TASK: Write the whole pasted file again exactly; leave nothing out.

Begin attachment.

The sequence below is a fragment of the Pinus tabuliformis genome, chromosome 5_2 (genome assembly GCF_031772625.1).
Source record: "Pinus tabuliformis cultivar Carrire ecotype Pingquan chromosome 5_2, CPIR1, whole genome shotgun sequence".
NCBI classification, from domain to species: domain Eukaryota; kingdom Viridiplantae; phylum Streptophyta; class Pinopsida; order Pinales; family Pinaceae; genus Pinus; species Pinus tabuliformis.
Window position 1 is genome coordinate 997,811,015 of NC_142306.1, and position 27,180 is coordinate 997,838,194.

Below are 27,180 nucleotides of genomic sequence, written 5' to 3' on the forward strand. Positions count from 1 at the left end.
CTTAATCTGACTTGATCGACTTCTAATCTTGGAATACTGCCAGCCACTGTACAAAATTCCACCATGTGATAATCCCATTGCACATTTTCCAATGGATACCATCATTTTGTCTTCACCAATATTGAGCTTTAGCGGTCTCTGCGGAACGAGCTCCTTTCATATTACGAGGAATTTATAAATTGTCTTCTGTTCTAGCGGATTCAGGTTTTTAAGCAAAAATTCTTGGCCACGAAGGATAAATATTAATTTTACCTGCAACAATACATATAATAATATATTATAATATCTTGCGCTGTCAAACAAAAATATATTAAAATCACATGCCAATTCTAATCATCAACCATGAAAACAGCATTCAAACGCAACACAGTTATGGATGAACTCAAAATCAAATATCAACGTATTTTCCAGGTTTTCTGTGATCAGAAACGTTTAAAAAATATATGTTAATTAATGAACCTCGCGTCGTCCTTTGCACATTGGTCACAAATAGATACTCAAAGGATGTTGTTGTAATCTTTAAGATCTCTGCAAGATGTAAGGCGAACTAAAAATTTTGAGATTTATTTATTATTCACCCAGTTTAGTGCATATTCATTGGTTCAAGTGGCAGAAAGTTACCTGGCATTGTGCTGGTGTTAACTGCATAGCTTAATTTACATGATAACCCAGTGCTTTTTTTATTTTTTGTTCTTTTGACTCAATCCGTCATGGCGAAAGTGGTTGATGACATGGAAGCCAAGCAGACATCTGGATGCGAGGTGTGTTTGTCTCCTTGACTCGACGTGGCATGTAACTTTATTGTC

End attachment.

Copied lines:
The sequence below is a fragment of the Pinus tabuliformis genome, chromosome 5_2 (genome assembly GCF_031772625.1).
Source record: "Pinus tabuliformis cultivar Carrire ecotype Pingquan chromosome 5_2, CPIR1, whole genome shotgun sequence".
NCBI classification, from domain to species: domain Eukaryota; kingdom Viridiplantae; phylum Streptophyta; class Pinopsida; order Pinales; family Pinaceae; genus Pinus; species Pinus tabuliformis.
Window position 1 is genome coordinate 997,811,015 of NC_142306.1, and position 27,180 is coordinate 997,838,194.

Below are 27,180 nucleotides of genomic sequence, written 5' to 3' on the forward strand. Positions count from 1 at the left end.
CTTAATCTGACTTGATCGACTTCTAATCTTGGAATACTGCCAGCCACTGTACAAAATTCCACCATGTGATAATCCCATTGCACATTTTCCAATGGATACCATCATTTTGTCTTCACCAATATTGAGCTTTAGCGGTCTCTGCGGAACGAGCTCCTTTCATATTACGAGGAATTTATAAATTGTCTTCTGTTCTAGCGGATTCAGGTTTTTAAGCAAAAATTCTTGGCCACGAAGGATAAATATTAATTTTACCTGCAACAATACATATAATAATATATTATAATATCTTGCGCTGTCAAACAAAAATATATTAAAATCACATGCCAATTCTAATCATCAACCATGAAAACAGCATTCAAACGCAACACAGTTATGGATGAACTCAAAATCAAATATCAACGTATTTTCCAGGTTTTCTGTGATCAGAAACGTTTAAAAAATATATGTTAATTAATGAACCTCGCGTCGTCCTTTGCACATTGGTCACAAATAGATACTCAAAGGATGTTGTTGTAATCTTTAAGATCTCTGCAAGATGTAAGGCGAACTAAAAATTTTGAGATTTATTTATTATTCACCCAGTTTAGTGCATATTCATTGGTTCAAGTGGCAGAAAGTTACCTGGCATTGTGCTGGTGTTAACTGCATAGCTTAATTTACATGATAACCCAGTGCTTTTTTTATTTTTTGTTCTTTTGACTCAATCCGTCATGGCGAAAGTGGTTGATGACATGGAAGCCAAGCAGACATCTGGATGCGAGGTGTGTTTGTCTCCTTGACTCGACGTGGCATGTAACTTTATTGTC